The Obama Administration's announcement Thursday that it will begin taking steps to normalize relations with Cuba further eases U.S. travel restrictions to the island nation.
While these changes, which go in effect Friday, mean that it will be easier for Americans to travel to Cuba than it is has been for more than 50 years, it's not as simple as hopping on the next flight to Havana.
Here's what you should know about travel to Cuba.
Who can travel to Cuba?
The changes still do not allow for regular tourist travel to Cuba. Travel to island nation is still only permitted under 12 specific conditions, including academic purposes, close relatives of Cubans, people traveling on official government business, humanitarian or religious missions, and journalists. The biggest change is that these individuals who meet the criteria are free to fly to Cuba through a third country and, most importantly, they no longer need to apply for a special license from the Office of Foreign Assets Control.
How do I buy a ticket to Cuba?
Those approved for travel to Cuba no longer need to book a flight through a special tourism agency. Travel agents and airlines will be able to sell tickets directly to American travelers, which should bring down the overall cost of travel. American Airlines, JetBlue and Sun Country currently offer charter flights to Cuba, but no U.S. airlines currently offer commercial flights. Before any routes are established, the U.S. Department of Transportation must negotiate with the Cuban government to establish rules for air travel between the two countries.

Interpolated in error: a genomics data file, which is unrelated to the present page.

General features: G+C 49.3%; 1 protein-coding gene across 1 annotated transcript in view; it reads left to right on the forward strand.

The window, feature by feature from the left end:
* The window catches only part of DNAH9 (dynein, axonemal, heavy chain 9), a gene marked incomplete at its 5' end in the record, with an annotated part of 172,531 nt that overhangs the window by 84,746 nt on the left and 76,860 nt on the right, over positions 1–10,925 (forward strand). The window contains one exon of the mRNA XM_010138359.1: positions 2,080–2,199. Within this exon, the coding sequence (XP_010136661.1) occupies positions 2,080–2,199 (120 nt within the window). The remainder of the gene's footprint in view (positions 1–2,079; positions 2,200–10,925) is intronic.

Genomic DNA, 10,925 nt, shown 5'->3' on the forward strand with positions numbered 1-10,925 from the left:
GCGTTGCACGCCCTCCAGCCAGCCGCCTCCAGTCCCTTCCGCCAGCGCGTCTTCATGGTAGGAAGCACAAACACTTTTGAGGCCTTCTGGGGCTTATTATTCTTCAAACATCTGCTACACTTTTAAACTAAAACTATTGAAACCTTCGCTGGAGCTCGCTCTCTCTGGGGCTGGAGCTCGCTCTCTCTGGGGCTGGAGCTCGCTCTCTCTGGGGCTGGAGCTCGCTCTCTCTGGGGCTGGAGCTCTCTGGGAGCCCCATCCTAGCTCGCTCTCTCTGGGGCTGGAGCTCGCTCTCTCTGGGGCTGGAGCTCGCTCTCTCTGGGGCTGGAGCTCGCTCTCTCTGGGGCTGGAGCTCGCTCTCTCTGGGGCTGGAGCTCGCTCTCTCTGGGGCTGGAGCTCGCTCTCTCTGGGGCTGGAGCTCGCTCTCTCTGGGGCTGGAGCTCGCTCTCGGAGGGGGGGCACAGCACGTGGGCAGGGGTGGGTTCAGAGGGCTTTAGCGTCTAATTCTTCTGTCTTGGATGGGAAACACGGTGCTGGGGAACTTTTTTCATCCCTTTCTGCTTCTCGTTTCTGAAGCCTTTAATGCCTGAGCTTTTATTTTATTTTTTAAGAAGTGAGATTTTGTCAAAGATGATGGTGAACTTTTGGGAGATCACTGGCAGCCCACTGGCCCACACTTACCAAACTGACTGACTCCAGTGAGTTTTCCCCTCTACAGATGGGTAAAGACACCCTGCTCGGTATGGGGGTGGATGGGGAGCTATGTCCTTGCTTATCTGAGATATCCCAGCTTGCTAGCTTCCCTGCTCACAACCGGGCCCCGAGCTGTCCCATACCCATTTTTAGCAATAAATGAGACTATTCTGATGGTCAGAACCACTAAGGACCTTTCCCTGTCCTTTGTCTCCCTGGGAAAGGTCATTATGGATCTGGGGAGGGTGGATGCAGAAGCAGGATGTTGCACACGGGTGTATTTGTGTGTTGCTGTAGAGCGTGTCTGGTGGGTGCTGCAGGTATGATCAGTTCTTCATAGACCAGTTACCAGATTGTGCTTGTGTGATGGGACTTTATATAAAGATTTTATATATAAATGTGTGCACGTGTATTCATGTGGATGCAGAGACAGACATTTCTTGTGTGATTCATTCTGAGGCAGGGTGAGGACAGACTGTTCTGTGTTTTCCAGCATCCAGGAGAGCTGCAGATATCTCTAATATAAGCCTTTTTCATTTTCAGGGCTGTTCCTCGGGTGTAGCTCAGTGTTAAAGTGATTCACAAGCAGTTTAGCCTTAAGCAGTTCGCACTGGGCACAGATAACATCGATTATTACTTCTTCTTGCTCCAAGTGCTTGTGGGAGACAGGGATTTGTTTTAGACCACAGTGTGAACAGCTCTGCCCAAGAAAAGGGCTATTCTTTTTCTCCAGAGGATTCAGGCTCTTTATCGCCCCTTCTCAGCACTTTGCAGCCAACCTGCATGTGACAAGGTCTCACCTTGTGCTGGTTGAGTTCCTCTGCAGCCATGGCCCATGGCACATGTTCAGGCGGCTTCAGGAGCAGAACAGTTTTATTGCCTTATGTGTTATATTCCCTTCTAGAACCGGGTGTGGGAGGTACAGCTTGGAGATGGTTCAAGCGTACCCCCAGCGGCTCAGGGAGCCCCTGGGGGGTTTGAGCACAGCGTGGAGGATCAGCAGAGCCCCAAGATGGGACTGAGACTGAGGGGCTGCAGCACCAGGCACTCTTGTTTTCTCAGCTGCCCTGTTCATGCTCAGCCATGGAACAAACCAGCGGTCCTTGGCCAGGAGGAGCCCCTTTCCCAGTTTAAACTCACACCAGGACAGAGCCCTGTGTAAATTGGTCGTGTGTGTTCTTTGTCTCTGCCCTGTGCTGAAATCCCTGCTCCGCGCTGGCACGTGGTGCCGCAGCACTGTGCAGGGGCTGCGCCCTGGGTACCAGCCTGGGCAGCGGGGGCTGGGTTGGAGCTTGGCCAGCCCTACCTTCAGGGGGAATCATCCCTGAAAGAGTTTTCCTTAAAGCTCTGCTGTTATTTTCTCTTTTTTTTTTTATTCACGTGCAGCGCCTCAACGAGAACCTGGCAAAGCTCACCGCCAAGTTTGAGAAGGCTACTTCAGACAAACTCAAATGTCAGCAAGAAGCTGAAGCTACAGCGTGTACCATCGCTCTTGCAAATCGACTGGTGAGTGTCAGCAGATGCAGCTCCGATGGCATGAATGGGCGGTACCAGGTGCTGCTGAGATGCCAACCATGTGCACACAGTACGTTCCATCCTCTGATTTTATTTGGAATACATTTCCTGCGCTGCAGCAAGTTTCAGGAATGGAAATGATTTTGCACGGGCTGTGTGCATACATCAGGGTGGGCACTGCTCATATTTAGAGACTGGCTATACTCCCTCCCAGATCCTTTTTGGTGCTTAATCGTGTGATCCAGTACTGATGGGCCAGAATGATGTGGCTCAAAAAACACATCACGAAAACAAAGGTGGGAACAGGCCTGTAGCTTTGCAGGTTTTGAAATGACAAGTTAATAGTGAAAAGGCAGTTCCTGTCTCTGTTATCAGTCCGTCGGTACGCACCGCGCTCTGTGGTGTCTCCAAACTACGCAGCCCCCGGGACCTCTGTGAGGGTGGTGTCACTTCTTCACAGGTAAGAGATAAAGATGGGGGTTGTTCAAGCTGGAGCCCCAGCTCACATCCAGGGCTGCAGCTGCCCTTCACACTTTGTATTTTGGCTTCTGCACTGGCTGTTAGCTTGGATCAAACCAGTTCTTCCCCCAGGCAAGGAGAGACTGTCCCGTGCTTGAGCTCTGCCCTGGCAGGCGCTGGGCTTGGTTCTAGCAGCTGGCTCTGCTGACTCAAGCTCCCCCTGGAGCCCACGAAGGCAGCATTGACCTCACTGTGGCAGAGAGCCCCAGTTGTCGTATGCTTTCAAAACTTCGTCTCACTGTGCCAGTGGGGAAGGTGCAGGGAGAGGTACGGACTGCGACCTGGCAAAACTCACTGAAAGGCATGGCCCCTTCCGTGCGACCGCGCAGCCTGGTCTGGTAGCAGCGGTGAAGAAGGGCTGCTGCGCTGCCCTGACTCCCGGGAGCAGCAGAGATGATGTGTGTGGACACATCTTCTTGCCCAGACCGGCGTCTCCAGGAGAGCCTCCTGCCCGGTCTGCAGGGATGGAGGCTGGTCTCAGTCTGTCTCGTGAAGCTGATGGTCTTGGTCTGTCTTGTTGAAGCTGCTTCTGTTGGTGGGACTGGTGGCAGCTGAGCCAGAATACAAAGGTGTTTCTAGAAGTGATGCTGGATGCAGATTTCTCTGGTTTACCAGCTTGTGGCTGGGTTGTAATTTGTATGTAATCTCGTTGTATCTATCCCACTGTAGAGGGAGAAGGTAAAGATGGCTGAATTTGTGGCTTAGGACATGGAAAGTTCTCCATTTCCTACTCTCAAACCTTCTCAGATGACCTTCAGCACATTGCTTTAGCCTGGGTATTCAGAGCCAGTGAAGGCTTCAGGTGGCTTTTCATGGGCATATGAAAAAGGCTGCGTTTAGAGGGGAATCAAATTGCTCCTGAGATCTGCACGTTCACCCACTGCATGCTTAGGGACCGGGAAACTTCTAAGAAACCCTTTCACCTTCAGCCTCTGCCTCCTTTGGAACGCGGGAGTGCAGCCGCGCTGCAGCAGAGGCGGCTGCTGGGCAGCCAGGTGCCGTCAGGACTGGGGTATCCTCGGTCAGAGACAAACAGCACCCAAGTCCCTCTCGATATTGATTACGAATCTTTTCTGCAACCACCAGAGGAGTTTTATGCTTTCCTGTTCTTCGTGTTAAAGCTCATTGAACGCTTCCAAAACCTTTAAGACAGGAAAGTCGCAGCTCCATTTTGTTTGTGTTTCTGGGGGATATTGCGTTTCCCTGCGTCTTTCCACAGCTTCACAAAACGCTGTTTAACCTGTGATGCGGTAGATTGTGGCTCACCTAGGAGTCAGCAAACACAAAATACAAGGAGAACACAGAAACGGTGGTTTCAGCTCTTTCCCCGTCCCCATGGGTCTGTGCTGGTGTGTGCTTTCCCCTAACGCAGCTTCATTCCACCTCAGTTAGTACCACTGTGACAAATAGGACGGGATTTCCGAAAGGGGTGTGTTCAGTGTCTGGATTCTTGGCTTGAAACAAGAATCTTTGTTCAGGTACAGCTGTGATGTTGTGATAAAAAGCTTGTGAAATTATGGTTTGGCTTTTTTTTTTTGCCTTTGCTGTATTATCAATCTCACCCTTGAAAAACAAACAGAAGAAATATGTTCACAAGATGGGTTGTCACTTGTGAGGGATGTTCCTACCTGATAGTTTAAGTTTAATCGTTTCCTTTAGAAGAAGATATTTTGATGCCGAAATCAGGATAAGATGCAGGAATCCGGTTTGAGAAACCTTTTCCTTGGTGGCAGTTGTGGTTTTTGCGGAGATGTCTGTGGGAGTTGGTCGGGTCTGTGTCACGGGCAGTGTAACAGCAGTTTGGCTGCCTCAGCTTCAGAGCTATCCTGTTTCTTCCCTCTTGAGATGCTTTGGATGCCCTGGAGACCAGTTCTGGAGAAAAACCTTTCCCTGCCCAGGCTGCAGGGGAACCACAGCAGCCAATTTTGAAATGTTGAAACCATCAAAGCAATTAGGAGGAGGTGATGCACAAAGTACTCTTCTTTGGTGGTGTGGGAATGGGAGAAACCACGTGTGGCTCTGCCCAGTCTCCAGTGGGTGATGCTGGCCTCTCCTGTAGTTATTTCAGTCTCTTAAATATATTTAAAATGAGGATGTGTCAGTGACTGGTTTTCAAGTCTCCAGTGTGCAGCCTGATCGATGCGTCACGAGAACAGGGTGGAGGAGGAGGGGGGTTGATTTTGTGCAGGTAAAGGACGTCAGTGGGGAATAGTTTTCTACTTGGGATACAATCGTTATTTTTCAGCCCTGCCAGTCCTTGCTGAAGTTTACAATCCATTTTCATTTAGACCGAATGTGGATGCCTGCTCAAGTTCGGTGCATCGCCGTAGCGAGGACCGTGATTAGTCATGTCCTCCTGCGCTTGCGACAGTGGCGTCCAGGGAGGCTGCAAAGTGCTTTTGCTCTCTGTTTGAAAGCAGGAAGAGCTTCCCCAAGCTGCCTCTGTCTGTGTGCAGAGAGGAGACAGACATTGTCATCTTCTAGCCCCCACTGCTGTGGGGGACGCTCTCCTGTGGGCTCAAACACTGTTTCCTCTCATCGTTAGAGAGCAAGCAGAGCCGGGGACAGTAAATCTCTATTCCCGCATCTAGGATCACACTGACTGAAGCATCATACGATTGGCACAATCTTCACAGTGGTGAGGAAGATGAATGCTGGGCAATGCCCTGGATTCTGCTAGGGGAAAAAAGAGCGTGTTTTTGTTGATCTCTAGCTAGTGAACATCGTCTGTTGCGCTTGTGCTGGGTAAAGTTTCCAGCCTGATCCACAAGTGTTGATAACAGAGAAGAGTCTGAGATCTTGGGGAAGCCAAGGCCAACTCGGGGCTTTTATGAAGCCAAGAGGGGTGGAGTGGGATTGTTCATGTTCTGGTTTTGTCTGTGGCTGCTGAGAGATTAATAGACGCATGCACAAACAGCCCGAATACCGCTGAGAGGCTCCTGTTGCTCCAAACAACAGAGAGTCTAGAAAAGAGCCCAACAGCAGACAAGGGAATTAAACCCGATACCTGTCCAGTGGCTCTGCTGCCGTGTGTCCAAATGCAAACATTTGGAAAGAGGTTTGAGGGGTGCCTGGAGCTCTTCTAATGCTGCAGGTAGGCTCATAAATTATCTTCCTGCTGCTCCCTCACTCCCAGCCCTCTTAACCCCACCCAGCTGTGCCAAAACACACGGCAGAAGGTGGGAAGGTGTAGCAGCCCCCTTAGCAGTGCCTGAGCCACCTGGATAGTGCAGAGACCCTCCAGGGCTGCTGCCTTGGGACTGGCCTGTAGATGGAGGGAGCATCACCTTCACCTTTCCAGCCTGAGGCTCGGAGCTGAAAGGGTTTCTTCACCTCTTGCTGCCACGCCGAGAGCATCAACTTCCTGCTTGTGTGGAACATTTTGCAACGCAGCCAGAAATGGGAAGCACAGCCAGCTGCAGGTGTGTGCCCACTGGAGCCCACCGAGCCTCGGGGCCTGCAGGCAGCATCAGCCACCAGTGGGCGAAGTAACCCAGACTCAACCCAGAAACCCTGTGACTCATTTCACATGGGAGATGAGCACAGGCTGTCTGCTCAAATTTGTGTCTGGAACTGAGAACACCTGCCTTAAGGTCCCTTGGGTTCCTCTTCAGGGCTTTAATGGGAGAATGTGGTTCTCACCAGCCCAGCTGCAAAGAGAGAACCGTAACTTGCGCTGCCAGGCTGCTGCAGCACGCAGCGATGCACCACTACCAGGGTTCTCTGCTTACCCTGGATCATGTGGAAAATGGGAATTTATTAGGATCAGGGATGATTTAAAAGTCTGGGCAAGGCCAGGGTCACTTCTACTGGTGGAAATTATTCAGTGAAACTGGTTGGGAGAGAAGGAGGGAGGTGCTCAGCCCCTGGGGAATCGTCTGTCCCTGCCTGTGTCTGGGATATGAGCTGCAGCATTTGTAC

Can Americans use credit cards to purchase goods in Cuba?
Yes. Previously, Americans had to take enough cash to cover entire their trip but U.S. banks and Cuban business will start permitting the use of American credit and debit cards on the island. If you’re planning travel in the near future, it’s advisable to take some cash as not all businesses will be able to accommodate paperless transactions immediately. As always, alert your bank of any upcoming travel plans to avoid a potential stop on your account.
How much can I spend?
The sky is the limit. Americans were previously restricted to spending just $188 a day in Cuba on hotels, meals and other activities but this limited will be annulled for future travel.
What can I bring back to the U.S.?
Cigars and rum—but not enough for every friend and family member. Americans can bring back up to $100 worth of Cuban rum and cigars, with a total cap of $400 worth of Cuban goods.